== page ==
Here, in a feature we call How I Teach, we ask educators who’ve been recognized for their work how they approach their jobs. You can see other pieces in the series here.

The boy wouldn’t focus on his work, refused challenges, and wouldn’t collaborate with other students. Stephanie Kawamura, who leads a self-contained gifted and talented classroom for fifth and sixth-graders at Pine Lane Elementary in Parker, was exasperated. She met with the boy countless times one-on-one. Finally, she held a meeting with the fifth-grader and his parents to decide if he should be removed from the program.

That’s when his mother mentioned that in previous years her son had often been relegated to a desk in the hallway, sent there to work alone. That was the moment Kawamura decided to give the struggling boy another shot.

Kawamura talked to Chalkbeat about why it was one of the best decisions she ever made, how she works to combat student anxiety, and why some gifted students should be clustered together.

Kawamura is one of two Colorado educators selected for the national Presidential Award for Excellence in Mathematics and Science Teaching this year.

This interview has been condensed and lightly edited.

Was there a moment when you decided to become a teacher?

I knew early on that I wanted to be a teacher. My elementary school teachers were all so kind, caring, and offered me ongoing challenges. I wanted to be just like them.

In high school, I was hired to be a counselor for our district’s outdoor education program. I also participated in a class called Mutually Assisted Learning, during which my science teacher taught us how to facilitate small groups of third- and fourth-graders learning science concepts. We packed up shoeboxes and headed to nearby elementary schools. Both of those experiences solidified my desire to be a teacher. I absolutely loved hearing the creative ideas and seeing the enthusiasm from the young students.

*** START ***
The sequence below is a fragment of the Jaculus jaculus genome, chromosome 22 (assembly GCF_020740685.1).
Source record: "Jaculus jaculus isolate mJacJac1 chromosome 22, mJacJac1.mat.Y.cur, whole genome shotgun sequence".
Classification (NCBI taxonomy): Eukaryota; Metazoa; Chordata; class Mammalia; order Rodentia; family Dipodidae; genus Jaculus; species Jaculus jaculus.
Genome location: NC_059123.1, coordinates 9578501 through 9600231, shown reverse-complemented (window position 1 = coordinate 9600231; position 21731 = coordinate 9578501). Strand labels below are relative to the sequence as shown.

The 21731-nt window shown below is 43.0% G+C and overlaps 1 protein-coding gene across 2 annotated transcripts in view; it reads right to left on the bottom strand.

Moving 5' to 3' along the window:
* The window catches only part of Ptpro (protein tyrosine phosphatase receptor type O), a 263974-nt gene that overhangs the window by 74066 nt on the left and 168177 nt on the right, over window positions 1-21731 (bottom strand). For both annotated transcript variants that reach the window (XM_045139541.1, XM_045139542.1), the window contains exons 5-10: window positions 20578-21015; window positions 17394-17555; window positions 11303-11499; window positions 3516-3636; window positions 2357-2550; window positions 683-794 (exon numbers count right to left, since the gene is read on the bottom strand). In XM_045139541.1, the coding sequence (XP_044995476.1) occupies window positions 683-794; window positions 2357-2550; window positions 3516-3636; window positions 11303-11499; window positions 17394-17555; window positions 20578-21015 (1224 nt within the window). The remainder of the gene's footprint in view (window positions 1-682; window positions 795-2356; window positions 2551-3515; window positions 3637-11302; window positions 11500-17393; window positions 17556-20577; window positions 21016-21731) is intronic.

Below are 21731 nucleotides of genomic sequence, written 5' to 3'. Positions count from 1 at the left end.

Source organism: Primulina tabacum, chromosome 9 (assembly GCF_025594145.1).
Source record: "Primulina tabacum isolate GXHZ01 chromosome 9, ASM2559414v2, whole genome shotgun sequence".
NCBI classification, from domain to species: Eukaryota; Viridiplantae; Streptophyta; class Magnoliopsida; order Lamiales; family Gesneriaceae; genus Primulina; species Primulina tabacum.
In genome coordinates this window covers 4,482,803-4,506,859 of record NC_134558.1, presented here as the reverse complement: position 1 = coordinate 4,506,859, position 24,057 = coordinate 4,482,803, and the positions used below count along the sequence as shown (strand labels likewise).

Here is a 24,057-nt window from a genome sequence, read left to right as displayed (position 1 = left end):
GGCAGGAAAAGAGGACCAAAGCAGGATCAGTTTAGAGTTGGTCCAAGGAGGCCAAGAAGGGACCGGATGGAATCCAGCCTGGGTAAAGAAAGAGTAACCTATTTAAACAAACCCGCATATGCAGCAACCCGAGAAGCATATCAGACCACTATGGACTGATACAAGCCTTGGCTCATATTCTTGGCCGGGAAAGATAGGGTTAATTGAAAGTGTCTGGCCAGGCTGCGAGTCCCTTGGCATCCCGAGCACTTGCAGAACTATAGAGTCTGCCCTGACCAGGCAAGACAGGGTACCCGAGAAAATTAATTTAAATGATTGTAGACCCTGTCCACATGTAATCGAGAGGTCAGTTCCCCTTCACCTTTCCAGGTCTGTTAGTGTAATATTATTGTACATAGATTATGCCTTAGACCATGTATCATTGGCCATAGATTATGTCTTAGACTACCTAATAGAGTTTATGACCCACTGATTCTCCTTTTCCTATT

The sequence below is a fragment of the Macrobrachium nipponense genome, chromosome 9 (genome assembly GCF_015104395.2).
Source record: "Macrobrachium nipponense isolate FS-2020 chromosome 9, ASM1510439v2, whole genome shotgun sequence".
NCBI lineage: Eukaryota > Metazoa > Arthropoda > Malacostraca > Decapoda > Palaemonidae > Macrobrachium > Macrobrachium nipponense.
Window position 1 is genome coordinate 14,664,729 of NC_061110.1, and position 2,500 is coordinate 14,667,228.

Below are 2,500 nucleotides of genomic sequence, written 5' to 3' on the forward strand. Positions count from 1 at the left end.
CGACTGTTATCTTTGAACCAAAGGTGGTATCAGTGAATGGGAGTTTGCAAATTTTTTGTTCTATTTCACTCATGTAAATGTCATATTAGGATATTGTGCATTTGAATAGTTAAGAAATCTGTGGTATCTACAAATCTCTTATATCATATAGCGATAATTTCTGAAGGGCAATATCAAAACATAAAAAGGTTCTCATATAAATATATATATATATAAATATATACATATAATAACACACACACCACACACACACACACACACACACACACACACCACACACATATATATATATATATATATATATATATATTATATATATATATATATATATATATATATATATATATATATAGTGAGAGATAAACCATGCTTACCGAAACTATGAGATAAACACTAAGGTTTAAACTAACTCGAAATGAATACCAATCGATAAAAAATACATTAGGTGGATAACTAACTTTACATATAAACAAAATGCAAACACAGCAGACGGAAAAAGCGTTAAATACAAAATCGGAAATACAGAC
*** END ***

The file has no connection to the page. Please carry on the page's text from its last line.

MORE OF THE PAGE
How do you get to know your students?

To begin, I ask students and parents to complete surveys for me. This allows me to be a better informed facilitator. I can also use the information to help the students develop their Advanced Learning Plan, a special plan for gifted students. The students complete other types of surveys, such as Myers-Briggs Personality Test and a test based on Howard Gardner’s theory of multiple intelligences.

Each student in my classroom has a secret handshake with me. Every morning, we greet each other at the door with the individualized greeting. On a daily basis, our class meets as a crew to discuss problems, solutions, personal feelings, accomplishments, character traits, and so much more.

Special lunches with students every once in a while are always enjoyable. Sometimes we just sit and chat, and other times we play backgammon or card games.

Tell us about a favorite lesson you teach.

Each year I take my students to the Challenger Learning Center in Colorado Springs. We have participated in three different missions; Mars, moon, and comet. Each mission is unique, but many of the training components are the same. For example, the class must create a patch that symbolizes our group and our mission.